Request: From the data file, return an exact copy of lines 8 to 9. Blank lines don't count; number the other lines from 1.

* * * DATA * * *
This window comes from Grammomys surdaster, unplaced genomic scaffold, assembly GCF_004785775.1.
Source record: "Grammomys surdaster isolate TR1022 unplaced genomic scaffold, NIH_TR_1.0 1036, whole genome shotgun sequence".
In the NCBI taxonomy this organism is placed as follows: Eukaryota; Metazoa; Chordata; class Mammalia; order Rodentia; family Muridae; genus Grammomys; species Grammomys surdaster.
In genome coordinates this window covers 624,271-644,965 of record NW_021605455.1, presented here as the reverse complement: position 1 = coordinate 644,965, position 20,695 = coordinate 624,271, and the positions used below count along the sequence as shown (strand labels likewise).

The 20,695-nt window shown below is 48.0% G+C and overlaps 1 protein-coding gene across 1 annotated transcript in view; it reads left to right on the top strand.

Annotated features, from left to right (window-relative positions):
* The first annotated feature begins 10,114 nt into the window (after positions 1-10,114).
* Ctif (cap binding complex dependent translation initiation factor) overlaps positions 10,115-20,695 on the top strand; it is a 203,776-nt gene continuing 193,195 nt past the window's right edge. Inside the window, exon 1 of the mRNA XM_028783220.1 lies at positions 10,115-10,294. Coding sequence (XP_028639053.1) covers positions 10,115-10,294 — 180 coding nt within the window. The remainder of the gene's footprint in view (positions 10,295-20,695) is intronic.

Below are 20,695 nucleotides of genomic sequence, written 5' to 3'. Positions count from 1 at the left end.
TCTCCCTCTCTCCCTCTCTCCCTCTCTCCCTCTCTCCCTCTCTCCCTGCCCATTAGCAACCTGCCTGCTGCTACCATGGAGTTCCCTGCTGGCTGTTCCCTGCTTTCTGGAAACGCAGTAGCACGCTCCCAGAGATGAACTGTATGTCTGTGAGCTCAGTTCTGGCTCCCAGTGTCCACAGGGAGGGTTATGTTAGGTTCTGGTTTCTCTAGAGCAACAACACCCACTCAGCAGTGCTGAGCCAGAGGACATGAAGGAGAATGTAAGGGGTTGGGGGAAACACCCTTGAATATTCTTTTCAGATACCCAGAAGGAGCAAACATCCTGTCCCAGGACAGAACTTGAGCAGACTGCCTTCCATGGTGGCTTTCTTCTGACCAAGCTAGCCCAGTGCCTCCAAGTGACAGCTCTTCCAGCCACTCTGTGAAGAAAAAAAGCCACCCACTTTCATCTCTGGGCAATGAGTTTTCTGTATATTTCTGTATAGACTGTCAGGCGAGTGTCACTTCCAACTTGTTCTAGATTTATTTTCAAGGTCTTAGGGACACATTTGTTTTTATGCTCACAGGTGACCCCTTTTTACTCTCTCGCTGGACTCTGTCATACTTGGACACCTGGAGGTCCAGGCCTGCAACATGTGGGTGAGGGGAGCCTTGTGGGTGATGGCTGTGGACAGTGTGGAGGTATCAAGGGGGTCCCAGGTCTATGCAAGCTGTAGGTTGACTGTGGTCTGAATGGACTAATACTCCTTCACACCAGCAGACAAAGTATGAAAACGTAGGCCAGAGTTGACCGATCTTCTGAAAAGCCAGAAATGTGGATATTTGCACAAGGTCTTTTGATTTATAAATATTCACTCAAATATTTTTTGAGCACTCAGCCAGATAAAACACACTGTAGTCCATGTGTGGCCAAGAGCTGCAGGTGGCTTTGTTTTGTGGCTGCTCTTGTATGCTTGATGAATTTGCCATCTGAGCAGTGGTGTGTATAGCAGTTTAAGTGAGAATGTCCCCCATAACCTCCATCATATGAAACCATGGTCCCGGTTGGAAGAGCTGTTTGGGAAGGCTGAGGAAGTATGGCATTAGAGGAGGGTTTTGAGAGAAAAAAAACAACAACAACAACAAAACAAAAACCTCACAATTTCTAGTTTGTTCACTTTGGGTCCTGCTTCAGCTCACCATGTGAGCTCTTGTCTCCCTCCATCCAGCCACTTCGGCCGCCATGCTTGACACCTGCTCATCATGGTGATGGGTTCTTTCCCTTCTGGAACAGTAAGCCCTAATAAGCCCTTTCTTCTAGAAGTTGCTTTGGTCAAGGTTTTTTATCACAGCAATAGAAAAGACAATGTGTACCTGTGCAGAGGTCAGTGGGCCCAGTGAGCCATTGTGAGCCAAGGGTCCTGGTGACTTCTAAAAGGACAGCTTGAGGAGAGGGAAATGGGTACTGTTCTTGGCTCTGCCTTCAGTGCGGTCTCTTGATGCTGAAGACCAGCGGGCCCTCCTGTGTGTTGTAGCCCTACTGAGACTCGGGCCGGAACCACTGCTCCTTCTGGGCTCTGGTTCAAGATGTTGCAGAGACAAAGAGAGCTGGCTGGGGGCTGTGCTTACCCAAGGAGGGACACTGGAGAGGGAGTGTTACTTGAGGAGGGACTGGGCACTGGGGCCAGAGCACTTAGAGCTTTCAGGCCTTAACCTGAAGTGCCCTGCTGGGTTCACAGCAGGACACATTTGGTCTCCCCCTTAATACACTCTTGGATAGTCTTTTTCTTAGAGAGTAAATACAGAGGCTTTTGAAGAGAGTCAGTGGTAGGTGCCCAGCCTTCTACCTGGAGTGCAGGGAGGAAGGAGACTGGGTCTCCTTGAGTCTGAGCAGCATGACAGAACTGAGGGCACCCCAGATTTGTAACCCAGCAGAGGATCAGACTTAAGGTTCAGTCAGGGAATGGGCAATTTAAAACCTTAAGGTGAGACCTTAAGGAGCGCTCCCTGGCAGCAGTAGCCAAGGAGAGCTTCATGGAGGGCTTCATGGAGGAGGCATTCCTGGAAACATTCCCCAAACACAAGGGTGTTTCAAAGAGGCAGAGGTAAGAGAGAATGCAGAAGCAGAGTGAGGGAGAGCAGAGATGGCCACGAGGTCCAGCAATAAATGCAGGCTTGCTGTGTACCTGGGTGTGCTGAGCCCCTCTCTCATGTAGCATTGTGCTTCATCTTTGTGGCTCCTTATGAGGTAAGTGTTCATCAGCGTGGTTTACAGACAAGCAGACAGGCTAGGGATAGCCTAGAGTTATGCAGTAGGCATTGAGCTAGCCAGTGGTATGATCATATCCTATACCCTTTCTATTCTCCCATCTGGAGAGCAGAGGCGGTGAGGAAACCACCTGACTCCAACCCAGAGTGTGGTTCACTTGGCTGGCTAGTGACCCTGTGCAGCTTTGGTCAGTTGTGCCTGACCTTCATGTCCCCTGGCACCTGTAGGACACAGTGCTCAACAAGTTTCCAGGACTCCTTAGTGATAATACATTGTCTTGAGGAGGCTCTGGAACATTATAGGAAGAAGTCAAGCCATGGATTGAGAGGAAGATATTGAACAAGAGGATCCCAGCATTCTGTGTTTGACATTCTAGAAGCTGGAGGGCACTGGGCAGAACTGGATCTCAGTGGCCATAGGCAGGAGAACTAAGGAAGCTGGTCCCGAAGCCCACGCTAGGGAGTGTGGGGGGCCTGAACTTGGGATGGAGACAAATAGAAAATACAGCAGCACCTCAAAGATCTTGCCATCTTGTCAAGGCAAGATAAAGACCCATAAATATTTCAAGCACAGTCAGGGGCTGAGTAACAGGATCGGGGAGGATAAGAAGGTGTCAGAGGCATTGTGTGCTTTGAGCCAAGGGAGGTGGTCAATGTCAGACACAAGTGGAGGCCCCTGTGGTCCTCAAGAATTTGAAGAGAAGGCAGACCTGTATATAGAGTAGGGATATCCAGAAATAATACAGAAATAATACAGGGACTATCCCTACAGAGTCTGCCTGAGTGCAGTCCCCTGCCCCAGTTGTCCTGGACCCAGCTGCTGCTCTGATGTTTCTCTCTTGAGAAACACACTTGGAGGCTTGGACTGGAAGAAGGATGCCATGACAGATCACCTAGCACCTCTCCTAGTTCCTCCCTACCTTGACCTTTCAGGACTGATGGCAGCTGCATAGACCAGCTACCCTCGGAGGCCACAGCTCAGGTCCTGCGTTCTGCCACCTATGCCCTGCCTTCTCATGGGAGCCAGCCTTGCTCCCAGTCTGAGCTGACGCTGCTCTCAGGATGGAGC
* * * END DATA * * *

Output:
* Ctif (cap binding complex dependent translation initiation factor) overlaps positions 10,115-20,695 on the top strand; it is a 203,776-nt gene continuing 193,195 nt past the window's right edge. Inside the window, exon 1 of the mRNA XM_028783220.1 lies at positions 10,115-10,294. Coding sequence (XP_028639053.1) covers positions 10,115-10,294 — 180 coding nt within the window. The remainder of the gene's footprint in view (positions 10,295-20,695) is intronic.

Below are 20,695 nucleotides of genomic sequence, written 5' to 3'. Positions count from 1 at the left end.